Before the international break Russian football welcomed back one of its more colourful characters as Emmanuel Frimpong made his debut for Arsenal Tula in the closing stages of their 1-1 draw away to Ural. Although his late cameo was brief as the predominantly direct style mostly bypassed him, he wasted no time in making headlines upon his return to the Russian Premier League, although thankfully this time is was not at the centre of a disgusting case of racist chanting from opposition fans.
RFN’s David Sansun tweeted an image of Frimpong running out onto the pitch that was picked up by the British media showing a new name on the back of his shirt – ‘Dench’. After the match, while wearing a baseball cap with ‘Dench Gang’ emblazoned across the front, he explained to our own Andrew Flint why he had chosen to sport the unusual shirt name. “In Ufa I had Frimpong, so I basically wanted something different,” he exclusively explained to Russian Football News. “It’s my nickname.”
While still a precocious, explosive talent under Arsène Wenger in North London in his formative footballing years, he went into partnership with UK hip hop artist Lethal Bizzle to release a range of clothing centred around the word Dench, which was devolved into a loose synonym for great. He even posted a photoshopped picture of his business partner, himself and the brand’s namesake Judi Dench on Instagram in the style of a movie poster. He has built a reputation for tongue in cheek images, including one of Andrey Arshavin holding Frimpong as a baby, and last season celebrated a goal for Ufa by grabbing a teammate’s testicles in full view of the TV cameras.
His motivation, however, is much more than marketing his interests outside football or playing the joker; he didn’t mention the clothing line once in our conversation. It is impossible to avoid talk of Frimpong’s return without contextualising it with the disgusting incident at the start of last season when a section of Spartak fans openly and brazenly began making monkey chants in his direction. The fallout from the authorities focused on the Ghanaian international’s one-fingered gesture in response to the abuse, and after injury problems and another red card curtailed his nascent Ufa career, he left in the spring this year.
To come back to Russian football shows immense strength of character, but his decision was made significantly easier by other factors. “Oh you know, I know some of the players from before like [Igor] Shevchenko, Vlad (pointing at Ryzhkov giving an interview), [Felicio Brown] Forbes,” he said. In the warmup Frimpong was visibly relaxed and in the centre of the rondo exercises with his famous broad grin, despite having a lot to prove after a disrupted early career. “I knew them all before, so it makes it easier for me.”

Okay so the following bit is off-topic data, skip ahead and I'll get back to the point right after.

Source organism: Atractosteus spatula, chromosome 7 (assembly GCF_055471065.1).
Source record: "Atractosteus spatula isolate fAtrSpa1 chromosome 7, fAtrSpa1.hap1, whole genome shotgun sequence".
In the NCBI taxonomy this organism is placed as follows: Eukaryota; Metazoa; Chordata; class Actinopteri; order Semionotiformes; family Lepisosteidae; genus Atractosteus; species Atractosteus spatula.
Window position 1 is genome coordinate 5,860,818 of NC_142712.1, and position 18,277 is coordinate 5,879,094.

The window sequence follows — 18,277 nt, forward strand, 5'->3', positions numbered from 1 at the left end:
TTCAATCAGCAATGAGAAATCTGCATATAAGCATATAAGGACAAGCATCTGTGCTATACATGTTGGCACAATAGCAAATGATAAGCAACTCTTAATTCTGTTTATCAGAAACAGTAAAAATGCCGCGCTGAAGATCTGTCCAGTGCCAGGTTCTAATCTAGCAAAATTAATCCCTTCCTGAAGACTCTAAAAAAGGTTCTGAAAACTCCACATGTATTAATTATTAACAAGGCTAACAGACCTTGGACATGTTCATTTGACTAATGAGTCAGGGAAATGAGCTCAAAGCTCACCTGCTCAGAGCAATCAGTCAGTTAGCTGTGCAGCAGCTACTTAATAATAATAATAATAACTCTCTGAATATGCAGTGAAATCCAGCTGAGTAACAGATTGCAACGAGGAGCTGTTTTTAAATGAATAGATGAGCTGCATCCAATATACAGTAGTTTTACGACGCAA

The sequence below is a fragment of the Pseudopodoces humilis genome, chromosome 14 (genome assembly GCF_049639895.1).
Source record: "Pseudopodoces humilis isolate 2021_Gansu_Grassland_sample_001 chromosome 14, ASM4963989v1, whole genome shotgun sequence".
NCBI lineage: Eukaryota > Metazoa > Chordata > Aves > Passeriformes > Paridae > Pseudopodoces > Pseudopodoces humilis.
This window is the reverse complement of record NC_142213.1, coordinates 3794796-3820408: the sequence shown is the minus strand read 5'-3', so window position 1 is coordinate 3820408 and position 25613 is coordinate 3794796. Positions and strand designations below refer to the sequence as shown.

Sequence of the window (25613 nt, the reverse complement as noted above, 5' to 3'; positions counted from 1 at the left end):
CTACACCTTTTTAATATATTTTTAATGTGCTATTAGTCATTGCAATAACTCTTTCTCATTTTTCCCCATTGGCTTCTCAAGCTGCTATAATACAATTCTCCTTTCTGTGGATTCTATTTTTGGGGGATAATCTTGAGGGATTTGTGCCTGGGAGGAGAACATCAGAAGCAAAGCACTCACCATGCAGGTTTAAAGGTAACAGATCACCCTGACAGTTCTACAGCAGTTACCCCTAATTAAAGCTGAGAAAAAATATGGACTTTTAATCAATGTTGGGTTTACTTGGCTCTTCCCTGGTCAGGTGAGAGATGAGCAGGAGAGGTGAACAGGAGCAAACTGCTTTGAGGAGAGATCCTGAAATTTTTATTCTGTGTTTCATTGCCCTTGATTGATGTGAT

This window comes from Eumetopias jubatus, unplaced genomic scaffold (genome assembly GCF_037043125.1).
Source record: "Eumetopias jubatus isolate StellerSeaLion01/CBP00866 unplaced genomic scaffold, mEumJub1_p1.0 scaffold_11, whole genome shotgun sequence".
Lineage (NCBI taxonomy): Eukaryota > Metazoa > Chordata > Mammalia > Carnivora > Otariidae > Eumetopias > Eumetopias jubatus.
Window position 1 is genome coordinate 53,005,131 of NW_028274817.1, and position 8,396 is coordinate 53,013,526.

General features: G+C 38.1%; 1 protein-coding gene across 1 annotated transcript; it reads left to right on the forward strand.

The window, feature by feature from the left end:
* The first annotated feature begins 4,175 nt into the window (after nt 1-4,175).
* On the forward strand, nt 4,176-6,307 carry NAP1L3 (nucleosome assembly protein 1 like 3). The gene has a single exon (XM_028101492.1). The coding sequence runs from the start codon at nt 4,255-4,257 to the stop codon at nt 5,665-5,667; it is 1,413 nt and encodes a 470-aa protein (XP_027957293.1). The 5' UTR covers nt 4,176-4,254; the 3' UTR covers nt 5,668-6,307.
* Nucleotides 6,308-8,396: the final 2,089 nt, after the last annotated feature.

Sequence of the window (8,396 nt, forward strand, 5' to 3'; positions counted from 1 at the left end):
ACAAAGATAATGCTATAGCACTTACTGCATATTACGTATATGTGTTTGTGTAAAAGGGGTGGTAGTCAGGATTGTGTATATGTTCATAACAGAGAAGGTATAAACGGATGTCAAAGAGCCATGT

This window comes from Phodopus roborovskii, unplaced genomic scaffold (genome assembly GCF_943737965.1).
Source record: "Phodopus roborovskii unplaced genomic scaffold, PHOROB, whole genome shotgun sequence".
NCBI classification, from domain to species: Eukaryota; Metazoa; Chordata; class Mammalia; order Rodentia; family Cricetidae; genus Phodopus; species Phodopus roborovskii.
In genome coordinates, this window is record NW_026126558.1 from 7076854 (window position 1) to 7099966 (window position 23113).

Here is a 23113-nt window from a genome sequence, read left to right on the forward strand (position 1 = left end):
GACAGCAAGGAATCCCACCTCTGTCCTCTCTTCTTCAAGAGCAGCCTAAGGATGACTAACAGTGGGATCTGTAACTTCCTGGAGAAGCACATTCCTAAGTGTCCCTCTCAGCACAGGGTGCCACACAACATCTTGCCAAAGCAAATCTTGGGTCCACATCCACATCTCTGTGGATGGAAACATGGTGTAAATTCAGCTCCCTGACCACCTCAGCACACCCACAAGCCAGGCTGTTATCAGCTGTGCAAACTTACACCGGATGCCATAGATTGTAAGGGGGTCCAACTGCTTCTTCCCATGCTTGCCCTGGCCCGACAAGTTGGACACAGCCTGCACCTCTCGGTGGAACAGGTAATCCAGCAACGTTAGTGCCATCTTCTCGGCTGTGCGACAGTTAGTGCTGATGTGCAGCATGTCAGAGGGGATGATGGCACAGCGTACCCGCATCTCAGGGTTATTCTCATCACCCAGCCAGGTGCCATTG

Arsenal have begun the season in reasonable form, but will need to call upon the his powerful style if they hope to do a thing more than cling on to survival. Oleg Vlasov’s spectacular top corner screamer against Ural was their first in three matches, but exactly where Frimpong is deployed remains to be seen. At Arsenal – the English version – he was developed primarily as a driving defensive midfielder, although his character and physical attributes could see him used further forward. “Obviously it was a difficult game today, and I haven’t played since December, so [manager Sergey Pavlov] just told me to go on and help the team defend, to go there and run as much as I can. There were a lot of long balls and I’m quite short, so we decided to change my role.”
In fact Frimpong was substituted off again in injury time having barely had a touch as Ural staged staged a frantic late comeback sparked by Chisamba Lungu’s rare strike. Getting any game time at all under his belt at this stage must be considered an achievement. “It’s good to be back. You know I haven’t played since December, it’s a really long time, but hopefully after a couple of games I can get fitter.” Arsenal fans will be hoping he can do more than just that.
Follow Andrew on Twitter: @AndrewMijFlint
Author: Andrew Flint
I moved out to Russia in 2010 to teach English because it sounded like fun, then I met and fell in love with FC Tyumen (and my wife!) and decided to stay. Surprisingly, I turned out to be the only English person remotely interested in a Siberian third-tier club, but then who wouldn’t fall for a grizzly Georgian midget, a flying Brazilian and Tyumen’s 93rd most influential figure…